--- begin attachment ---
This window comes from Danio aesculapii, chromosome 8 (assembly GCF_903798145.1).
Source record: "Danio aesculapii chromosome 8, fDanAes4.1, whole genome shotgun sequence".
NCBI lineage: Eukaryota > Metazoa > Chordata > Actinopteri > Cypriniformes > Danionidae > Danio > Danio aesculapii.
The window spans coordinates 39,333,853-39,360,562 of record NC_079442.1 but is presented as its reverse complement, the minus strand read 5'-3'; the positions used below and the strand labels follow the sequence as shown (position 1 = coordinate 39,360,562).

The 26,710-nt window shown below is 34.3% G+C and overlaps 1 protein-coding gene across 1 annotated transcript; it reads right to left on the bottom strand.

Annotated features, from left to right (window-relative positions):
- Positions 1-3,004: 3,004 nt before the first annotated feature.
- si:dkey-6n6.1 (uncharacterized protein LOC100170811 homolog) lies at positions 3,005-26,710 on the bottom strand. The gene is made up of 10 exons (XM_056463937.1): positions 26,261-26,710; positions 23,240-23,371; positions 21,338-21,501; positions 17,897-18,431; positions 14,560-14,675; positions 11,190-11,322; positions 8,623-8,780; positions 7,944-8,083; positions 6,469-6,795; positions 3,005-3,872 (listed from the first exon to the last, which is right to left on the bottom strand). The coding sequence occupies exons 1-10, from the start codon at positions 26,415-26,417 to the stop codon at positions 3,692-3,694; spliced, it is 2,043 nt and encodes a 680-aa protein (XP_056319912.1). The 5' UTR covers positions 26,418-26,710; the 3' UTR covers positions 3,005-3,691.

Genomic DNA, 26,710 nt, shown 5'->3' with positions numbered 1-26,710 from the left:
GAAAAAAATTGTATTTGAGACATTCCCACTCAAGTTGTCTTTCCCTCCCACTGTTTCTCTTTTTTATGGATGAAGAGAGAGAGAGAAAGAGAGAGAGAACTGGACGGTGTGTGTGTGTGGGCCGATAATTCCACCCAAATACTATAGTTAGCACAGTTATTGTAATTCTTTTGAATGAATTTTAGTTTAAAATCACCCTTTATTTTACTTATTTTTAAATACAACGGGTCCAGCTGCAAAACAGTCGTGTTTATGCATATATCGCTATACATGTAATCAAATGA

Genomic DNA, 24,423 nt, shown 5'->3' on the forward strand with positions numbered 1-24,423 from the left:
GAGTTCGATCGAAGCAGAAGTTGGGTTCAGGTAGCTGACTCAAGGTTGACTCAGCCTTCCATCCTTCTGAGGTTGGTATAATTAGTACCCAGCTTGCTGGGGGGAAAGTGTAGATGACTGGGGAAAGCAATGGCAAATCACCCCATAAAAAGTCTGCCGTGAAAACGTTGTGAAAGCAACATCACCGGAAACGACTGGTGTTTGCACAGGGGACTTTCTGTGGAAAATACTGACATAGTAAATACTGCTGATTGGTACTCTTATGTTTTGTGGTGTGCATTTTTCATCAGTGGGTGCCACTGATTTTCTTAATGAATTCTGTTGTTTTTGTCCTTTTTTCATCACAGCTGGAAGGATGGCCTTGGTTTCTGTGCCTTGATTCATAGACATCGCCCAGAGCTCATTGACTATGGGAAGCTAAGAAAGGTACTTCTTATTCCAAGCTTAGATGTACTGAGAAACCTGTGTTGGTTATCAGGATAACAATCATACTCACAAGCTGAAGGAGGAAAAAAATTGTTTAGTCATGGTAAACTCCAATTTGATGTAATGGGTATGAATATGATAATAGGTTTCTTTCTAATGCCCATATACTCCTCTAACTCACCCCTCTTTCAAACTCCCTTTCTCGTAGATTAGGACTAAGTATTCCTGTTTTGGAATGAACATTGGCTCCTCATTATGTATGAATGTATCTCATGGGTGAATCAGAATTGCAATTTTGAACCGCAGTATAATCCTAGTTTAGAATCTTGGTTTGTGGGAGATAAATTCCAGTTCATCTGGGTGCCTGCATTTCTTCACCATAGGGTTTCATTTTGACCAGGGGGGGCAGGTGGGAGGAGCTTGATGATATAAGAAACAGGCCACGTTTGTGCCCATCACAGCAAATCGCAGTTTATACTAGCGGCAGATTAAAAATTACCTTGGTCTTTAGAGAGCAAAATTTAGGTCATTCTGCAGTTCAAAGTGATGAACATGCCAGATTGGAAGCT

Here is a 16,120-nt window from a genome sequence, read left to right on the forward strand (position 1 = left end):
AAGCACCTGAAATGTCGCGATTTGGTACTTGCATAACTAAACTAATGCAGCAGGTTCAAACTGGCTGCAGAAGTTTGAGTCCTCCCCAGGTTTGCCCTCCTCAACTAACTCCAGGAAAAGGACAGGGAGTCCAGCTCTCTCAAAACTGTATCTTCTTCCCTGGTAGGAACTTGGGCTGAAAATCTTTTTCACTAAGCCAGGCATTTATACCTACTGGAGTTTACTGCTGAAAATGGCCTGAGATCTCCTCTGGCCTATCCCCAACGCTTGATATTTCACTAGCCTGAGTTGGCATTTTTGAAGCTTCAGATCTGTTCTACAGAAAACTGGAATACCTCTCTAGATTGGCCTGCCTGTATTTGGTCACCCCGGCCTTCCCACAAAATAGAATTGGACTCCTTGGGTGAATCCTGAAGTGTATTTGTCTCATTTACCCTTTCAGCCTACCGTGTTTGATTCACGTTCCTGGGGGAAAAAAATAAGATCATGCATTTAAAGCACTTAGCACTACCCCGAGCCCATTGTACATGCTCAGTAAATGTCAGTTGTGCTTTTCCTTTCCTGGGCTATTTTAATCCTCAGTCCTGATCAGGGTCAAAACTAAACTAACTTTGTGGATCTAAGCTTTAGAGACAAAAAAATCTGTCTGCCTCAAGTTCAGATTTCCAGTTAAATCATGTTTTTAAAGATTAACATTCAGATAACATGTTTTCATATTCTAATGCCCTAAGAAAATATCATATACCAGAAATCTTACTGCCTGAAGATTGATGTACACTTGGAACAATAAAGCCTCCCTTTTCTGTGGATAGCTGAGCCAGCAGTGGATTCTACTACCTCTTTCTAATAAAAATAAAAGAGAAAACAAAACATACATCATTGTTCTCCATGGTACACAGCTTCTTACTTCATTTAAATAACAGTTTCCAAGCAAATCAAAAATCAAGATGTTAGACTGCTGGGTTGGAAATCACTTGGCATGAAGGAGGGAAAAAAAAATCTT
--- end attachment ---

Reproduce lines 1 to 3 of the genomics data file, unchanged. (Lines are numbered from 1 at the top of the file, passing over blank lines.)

This window comes from Danio aesculapii, chromosome 8 (assembly GCF_903798145.1).
Source record: "Danio aesculapii chromosome 8, fDanAes4.1, whole genome shotgun sequence".
NCBI lineage: Eukaryota > Metazoa > Chordata > Actinopteri > Cypriniformes > Danionidae > Danio > Danio aesculapii.